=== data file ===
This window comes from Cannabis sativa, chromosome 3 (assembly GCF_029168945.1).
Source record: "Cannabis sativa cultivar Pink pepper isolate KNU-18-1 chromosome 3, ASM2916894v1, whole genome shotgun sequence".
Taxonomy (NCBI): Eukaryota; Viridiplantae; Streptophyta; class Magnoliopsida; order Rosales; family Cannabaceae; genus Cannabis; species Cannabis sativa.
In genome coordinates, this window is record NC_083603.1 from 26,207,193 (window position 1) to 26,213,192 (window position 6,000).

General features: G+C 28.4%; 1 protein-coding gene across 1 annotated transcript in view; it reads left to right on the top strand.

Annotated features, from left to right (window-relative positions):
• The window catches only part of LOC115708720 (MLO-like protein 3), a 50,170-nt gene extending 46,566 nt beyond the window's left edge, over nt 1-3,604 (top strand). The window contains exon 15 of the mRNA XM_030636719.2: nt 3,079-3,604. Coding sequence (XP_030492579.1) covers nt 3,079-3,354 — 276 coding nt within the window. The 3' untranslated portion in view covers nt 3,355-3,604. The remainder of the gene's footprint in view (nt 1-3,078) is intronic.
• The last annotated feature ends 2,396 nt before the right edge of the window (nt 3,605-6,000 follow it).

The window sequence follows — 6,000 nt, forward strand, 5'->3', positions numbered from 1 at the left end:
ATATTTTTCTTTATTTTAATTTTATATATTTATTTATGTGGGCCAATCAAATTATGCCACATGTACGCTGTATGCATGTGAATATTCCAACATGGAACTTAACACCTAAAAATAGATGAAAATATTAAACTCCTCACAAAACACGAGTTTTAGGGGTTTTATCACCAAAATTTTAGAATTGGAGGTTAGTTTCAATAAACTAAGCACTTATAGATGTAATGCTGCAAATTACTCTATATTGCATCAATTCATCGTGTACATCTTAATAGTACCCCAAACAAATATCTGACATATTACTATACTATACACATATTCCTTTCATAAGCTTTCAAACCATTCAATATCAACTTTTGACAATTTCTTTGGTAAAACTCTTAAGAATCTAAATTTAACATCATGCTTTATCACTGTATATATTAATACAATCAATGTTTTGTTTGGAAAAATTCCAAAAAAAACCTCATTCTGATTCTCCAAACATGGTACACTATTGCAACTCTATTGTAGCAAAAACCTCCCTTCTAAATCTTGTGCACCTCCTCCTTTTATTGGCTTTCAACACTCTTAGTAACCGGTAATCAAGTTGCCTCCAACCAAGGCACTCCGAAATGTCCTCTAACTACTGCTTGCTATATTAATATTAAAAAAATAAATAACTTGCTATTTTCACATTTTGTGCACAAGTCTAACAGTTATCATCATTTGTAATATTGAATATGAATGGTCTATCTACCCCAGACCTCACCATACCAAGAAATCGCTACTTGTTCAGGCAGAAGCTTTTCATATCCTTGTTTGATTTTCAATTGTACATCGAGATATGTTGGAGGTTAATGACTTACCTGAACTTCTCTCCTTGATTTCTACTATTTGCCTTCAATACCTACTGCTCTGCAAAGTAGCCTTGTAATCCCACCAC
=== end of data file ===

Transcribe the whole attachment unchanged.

This window comes from Cannabis sativa, chromosome 3 (assembly GCF_029168945.1).
Source record: "Cannabis sativa cultivar Pink pepper isolate KNU-18-1 chromosome 3, ASM2916894v1, whole genome shotgun sequence".
Taxonomy (NCBI): Eukaryota; Viridiplantae; Streptophyta; class Magnoliopsida; order Rosales; family Cannabaceae; genus Cannabis; species Cannabis sativa.
In genome coordinates, this window is record NC_083603.1 from 26,207,193 (window position 1) to 26,213,192 (window position 6,000).

General features: G+C 28.4%; 1 protein-coding gene across 1 annotated transcript in view; it reads left to right on the top strand.

Annotated features, from left to right (window-relative positions):
• The window catches only part of LOC115708720 (MLO-like protein 3), a 50,170-nt gene extending 46,566 nt beyond the window's left edge, over nt 1-3,604 (top strand). The window contains exon 15 of the mRNA XM_030636719.2: nt 3,079-3,604. Coding sequence (XP_030492579.1) covers nt 3,079-3,354 — 276 coding nt within the window. The 3' untranslated portion in view covers nt 3,355-3,604. The remainder of the gene's footprint in view (nt 1-3,078) is intronic.
• The last annotated feature ends 2,396 nt before the right edge of the window (nt 3,605-6,000 follow it).

The window sequence follows — 6,000 nt, forward strand, 5'->3', positions numbered from 1 at the left end:
ATATTTTTCTTTATTTTAATTTTATATATTTATTTATGTGGGCCAATCAAATTATGCCACATGTACGCTGTATGCATGTGAATATTCCAACATGGAACTTAACACCTAAAAATAGATGAAAATATTAAACTCCTCACAAAACACGAGTTTTAGGGGTTTTATCACCAAAATTTTAGAATTGGAGGTTAGTTTCAATAAACTAAGCACTTATAGATGTAATGCTGCAAATTACTCTATATTGCATCAATTCATCGTGTACATCTTAATAGTACCCCAAACAAATATCTGACATATTACTATACTATACACATATTCCTTTCATAAGCTTTCAAACCATTCAATATCAACTTTTGACAATTTCTTTGGTAAAACTCTTAAGAATCTAAATTTAACATCATGCTTTATCACTGTATATATTAATACAATCAATGTTTTGTTTGGAAAAATTCCAAAAAAAACCTCATTCTGATTCTCCAAACATGGTACACTATTGCAACTCTATTGTAGCAAAAACCTCCCTTCTAAATCTTGTGCACCTCCTCCTTTTATTGGCTTTCAACACTCTTAGTAACCGGTAATCAAGTTGCCTCCAACCAAGGCACTCCGAAATGTCCTCTAACTACTGCTTGCTATATTAATATTAAAAAAATAAATAACTTGCTATTTTCACATTTTGTGCACAAGTCTAACAGTTATCATCATTTGTAATATTGAATATGAATGGTCTATCTACCCCAGACCTCACCATACCAAGAAATCGCTACTTGTTCAGGCAGAAGCTTTTCATATCCTTGTTTGATTTTCAATTGTACATCGAGATATGTTGGAGGTTAATGACTTACCTGAACTTCTCTCCTTGATTTCTACTATTTGCCTTCAATACCTACTGCTCTGCAAAGTAGCCTTGTAATCCCACCAC